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Summary for 2820 S Myrtle ST S / Parcel ID 7857002030 / Inv # DPR091

Historic Name: Van Asselt Shelter House Common Name: Van Asselt Community Center
Style: Tudor Neighborhood: MLK @ Holly Street
Built By: Year Built: 1938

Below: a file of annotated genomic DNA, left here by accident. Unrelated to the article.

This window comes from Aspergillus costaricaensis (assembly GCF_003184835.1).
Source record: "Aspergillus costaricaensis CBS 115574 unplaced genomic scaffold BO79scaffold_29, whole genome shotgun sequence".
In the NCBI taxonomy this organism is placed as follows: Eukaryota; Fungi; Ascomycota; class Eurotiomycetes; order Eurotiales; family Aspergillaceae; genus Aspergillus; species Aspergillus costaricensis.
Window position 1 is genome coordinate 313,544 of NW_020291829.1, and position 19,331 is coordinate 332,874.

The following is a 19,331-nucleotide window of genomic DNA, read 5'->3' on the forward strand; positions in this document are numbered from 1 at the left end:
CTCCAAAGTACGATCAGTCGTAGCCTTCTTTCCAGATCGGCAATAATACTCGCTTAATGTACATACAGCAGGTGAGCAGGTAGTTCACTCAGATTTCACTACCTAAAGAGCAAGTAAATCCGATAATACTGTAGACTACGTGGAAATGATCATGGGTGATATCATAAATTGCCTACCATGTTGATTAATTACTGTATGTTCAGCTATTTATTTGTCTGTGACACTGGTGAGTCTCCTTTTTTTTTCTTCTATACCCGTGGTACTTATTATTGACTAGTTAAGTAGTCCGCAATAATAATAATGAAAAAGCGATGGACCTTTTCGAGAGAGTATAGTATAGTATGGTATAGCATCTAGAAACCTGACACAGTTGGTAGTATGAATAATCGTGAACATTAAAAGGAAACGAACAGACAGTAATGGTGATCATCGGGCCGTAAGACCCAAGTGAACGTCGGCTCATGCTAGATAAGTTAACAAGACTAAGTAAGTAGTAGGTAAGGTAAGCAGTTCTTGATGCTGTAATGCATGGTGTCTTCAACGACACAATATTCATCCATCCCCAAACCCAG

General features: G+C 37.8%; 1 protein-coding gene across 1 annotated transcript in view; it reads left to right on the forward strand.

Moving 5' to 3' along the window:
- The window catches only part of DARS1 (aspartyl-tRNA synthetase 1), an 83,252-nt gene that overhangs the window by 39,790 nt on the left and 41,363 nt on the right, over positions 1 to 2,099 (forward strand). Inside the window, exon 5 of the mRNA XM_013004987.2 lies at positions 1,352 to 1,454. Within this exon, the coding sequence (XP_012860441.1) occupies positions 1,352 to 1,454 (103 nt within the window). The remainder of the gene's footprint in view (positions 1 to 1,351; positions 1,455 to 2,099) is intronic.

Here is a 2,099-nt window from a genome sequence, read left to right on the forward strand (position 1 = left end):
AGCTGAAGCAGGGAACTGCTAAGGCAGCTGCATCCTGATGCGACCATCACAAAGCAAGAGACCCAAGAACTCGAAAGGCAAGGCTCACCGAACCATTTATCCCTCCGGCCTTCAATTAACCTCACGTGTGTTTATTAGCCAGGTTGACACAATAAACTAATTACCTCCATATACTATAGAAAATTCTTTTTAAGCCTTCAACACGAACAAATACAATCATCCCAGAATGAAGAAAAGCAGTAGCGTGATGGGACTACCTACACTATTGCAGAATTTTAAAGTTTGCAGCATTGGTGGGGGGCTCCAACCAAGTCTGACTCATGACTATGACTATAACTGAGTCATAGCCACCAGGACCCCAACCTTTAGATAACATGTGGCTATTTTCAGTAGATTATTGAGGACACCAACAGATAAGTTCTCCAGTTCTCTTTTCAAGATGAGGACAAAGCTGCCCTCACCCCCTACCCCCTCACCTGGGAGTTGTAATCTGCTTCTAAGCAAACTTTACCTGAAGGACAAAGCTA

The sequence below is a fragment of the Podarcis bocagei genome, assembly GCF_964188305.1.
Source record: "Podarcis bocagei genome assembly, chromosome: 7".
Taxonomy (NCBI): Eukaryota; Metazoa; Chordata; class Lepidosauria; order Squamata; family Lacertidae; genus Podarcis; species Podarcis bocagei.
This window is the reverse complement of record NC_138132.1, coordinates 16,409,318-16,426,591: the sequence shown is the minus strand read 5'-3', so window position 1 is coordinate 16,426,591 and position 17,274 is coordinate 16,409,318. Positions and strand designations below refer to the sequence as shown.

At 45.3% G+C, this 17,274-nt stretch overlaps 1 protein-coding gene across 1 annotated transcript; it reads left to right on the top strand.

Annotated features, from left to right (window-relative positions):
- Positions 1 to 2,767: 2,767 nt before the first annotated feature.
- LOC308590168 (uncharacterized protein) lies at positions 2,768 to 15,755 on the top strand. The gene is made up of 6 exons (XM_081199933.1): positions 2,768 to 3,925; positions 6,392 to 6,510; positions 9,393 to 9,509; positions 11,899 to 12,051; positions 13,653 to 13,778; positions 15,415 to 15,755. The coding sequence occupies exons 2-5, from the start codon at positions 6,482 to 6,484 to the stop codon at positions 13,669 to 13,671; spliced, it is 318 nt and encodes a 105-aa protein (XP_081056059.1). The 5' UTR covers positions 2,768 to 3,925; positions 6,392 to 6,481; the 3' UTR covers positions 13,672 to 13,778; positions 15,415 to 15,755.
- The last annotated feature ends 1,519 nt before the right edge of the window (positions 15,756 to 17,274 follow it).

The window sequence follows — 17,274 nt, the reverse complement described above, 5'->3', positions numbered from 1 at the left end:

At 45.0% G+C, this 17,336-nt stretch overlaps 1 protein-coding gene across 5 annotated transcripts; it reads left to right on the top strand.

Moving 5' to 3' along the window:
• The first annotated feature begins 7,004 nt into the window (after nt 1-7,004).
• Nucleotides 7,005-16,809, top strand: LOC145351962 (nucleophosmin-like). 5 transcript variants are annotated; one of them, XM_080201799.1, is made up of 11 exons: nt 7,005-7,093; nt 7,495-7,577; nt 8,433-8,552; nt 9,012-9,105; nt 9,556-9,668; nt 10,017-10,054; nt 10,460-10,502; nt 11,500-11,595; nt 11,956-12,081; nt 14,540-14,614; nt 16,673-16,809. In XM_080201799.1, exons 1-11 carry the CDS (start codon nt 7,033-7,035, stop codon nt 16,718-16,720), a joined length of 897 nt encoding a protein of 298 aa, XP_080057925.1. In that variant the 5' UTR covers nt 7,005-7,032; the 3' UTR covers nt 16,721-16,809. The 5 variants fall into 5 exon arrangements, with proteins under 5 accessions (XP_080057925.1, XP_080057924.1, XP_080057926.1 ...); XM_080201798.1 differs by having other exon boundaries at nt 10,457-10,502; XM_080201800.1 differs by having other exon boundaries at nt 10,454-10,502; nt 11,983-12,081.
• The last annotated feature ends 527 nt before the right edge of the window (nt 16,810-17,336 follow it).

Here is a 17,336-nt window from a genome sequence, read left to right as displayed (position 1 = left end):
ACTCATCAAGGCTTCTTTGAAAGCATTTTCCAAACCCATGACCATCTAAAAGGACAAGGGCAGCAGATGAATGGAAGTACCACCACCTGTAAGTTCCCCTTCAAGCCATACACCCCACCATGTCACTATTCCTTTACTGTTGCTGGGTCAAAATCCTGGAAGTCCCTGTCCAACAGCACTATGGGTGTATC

The Works Progress Administration (WPA) constructed this architecturally distinctive shelter house in 1938 for the City of Seattle as one of the first permanent improvements to the park. In 1933, the city had acquired the property for the playfield located across the street diagonally from Van Asselt Elementary School, named for pioneer settler Henry Van Asselt. The Seattle School District had completed the two-story wood frame building more than twenty years earlier in 1909 two years after the area had been annexed by the city. In 1926, the community had initiated the action to acquire the site with funding from a Local Improvement District (L.I.D.). Condemnation was authorized, however the courts rejected the assessment roll for the L.I.D. Seven years later, the city used money from the general fund to acquire the property. The Parks Department purchase of the playfield site across from the school followed a policy originally developed by the Olmsted Brothers landscape firm. In 1903, the city had hired the Olmsted Brothers to prepare plans for a comprehensive park and boulevard system, including suggestions for improvements to existing parks. This was supplemented by an additional report in 1908 to include the large areas annexed by the city the previous year, which included this area at the southern end of Beacon Hill. In their recommendations, the Olmsted Brothers advocated for the creation of playgrounds located near schools so teachers could direct the children’s activities. The idea of public recreation facilities in parks had only become popular late in the 19th and early in the 20th centuries, and the Olmsted Brothers were at the forefront of the movement. The city immediately began to implement much of the plan but generally neglected those areas not included, especially the outlying areas where there was less residential and commercial development. After the playfield site was acquired in 1933, it remained largely undeveloped until the later 1930s when the Parks Department received the assistance of the WPA. Created in 1935, the WPA consolidated and superseded several earlier programs, including the Civil Works Administration (CWA) and the Federal Emergency Relief Administration (FERA), both of which were established in 1933. In its first six years of existence, the WPA allocated 78% of available funds for projects involved with public works, construction and conservation of natural resources. The remaining 22% of the funds were used for a wide range of community services, including education, recreation and the arts. In 1937, the WPA began filling and grading the site’s large mud basin using a small gasoline powered engine hauling a train of small cars on portable tracks. The following year, the WPA constructed the brick shelter house. Beginning in the later 1920s, the Parks Department had constructed brick shelter houses at many of the city’s playgrounds and playfields. These buildings housed large rooms for organized recreation activities in addition to public restroom facilities. Office space for recreation instructors was also provided. The Parks Department continued to construct new shelter houses and larger field houses into the later 1930s due to the availability of labor and funding from state and federal relief programs, such as the WPA. The construction of any new park buildings was otherwise halted until the later 1940s when the financial difficulties of the 1930s and the shortages of labor and materials due to the Second World War had finally ended. This building is very similar in design, materials, and massing to the other WPA shelter houses built in the Seattle area at the same time. These include structures at Madrona and Highland Park Playfields and Victory Heights Playground. During the Second World War, the playfield was the site of an anti-aircraft gun unit. The federal government also built the recently redeveloped housing project at Holly Park to provide housing for war workers. In the later 1970s, the original shelter house was substantially enlarged with the addition of a masonry gymnasium. Despite these alterations, this building is significant for its design and for its associations with the Works Progress Administration and with the development of Van Asselt Playfield.